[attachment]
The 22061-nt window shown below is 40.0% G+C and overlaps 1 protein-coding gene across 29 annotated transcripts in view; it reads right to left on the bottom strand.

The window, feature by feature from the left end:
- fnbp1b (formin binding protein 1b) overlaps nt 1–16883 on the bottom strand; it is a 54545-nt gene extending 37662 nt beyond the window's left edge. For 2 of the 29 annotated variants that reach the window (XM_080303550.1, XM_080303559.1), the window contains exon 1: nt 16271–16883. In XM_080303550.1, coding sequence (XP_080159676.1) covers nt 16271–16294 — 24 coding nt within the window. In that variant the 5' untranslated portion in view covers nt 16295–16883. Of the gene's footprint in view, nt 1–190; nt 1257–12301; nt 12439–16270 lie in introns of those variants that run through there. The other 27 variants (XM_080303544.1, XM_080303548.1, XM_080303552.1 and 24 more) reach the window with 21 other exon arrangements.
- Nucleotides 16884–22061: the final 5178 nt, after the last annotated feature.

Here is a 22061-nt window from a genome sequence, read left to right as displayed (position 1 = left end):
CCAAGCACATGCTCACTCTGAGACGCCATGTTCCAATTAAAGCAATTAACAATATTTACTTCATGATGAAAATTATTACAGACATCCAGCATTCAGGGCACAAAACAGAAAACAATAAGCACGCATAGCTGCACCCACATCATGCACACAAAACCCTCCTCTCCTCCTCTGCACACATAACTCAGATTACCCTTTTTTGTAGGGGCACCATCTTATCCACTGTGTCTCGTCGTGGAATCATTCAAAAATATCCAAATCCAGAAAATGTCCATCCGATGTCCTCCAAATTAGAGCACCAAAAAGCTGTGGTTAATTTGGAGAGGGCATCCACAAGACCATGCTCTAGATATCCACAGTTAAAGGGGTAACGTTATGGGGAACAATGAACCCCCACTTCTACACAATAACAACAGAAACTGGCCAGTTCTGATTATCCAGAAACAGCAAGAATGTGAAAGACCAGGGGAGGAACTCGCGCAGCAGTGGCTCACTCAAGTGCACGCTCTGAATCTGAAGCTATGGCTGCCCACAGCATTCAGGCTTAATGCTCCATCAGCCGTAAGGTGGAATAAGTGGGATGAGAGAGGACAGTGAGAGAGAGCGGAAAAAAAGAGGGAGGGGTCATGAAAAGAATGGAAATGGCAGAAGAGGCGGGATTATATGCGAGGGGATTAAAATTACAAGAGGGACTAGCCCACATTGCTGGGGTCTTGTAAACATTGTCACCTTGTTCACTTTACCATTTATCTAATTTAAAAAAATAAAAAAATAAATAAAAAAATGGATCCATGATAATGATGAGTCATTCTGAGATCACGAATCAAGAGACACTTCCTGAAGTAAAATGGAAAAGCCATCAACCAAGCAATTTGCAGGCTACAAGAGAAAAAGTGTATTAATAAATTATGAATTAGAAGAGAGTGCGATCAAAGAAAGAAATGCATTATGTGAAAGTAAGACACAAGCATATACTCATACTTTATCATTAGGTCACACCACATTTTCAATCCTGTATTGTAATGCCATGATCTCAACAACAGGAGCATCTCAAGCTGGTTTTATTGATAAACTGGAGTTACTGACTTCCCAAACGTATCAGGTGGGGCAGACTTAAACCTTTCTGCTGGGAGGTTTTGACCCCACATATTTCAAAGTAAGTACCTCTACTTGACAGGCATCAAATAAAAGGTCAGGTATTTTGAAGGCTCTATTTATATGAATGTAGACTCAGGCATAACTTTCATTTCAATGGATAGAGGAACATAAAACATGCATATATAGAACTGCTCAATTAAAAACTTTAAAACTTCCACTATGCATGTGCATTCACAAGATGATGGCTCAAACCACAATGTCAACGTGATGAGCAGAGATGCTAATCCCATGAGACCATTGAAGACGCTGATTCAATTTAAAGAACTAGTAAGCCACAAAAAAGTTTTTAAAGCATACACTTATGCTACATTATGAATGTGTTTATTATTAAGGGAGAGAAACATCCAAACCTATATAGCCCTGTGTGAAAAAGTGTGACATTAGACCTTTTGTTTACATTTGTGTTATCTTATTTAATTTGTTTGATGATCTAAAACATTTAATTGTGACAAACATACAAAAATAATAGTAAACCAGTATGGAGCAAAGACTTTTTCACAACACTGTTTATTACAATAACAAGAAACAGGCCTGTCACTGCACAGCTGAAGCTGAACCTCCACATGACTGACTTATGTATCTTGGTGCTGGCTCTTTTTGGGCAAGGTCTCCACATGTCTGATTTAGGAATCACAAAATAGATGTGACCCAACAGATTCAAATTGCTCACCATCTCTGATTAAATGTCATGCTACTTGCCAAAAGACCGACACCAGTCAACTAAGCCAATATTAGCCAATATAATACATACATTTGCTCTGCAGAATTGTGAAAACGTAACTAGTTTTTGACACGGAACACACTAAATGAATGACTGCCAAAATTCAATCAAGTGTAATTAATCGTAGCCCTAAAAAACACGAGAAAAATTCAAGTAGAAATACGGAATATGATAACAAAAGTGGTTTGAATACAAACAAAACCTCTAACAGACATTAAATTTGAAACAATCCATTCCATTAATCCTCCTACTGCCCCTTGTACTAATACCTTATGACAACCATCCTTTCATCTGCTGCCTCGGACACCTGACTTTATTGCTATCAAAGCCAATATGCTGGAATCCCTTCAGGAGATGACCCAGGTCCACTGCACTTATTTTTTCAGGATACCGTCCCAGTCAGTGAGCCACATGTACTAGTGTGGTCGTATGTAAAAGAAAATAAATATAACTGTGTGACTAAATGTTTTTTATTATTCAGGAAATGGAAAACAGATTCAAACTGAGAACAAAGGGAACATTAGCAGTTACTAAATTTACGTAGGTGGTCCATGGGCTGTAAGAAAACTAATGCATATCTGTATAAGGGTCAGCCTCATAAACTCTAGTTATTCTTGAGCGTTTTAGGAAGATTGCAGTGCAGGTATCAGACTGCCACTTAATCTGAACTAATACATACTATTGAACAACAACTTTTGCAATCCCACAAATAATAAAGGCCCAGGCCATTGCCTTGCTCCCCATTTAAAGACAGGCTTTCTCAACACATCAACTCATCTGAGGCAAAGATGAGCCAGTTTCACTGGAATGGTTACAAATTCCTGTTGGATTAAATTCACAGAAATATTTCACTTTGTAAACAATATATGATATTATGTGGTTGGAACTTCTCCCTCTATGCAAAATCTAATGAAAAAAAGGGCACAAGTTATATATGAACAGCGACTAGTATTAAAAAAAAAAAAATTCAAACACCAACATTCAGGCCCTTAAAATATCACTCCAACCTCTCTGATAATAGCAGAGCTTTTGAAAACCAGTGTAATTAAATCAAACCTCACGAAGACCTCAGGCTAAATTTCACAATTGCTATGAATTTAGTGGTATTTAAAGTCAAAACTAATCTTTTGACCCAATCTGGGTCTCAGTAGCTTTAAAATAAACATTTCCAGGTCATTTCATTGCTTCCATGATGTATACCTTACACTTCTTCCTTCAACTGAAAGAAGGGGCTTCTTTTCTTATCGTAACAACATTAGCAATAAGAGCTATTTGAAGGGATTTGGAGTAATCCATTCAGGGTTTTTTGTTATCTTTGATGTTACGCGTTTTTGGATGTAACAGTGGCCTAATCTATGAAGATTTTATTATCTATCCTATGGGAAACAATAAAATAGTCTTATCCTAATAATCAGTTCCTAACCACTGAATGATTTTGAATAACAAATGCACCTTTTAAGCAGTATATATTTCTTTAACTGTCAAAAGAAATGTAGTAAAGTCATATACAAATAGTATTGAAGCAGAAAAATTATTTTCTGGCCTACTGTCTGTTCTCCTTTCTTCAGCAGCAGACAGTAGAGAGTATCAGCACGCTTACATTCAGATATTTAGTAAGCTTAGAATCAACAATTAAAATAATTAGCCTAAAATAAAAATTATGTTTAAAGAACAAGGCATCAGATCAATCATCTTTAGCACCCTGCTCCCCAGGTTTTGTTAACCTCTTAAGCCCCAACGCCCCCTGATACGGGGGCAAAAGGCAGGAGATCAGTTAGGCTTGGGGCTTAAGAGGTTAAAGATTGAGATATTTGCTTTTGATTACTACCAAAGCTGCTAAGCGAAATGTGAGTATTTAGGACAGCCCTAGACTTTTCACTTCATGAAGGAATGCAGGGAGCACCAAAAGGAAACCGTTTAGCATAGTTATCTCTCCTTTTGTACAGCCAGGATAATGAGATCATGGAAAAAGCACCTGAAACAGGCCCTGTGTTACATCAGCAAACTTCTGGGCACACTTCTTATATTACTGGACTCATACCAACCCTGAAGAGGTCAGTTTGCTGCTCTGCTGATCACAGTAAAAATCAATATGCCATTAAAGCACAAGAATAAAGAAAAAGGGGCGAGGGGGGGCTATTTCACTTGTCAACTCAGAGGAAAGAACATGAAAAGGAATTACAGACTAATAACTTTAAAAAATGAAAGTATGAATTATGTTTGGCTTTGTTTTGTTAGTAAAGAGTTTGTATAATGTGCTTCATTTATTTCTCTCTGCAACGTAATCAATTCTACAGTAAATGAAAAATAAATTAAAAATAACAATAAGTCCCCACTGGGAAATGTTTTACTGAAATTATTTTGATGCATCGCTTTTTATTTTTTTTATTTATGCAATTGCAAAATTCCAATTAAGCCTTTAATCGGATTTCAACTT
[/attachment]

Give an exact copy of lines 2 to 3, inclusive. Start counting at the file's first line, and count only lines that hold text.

The window, feature by feature from the left end:
- fnbp1b (formin binding protein 1b) overlaps nt 1–16883 on the bottom strand; it is a 54545-nt gene extending 37662 nt beyond the window's left edge. For 2 of the 29 annotated variants that reach the window (XM_080303550.1, XM_080303559.1), the window contains exon 1: nt 16271–16883. In XM_080303550.1, coding sequence (XP_080159676.1) covers nt 16271–16294 — 24 coding nt within the window. In that variant the 5' untranslated portion in view covers nt 16295–16883. Of the gene's footprint in view, nt 1–190; nt 1257–12301; nt 12439–16270 lie in introns of those variants that run through there. The other 27 variants (XM_080303544.1, XM_080303548.1, XM_080303552.1 and 24 more) reach the window with 21 other exon arrangements.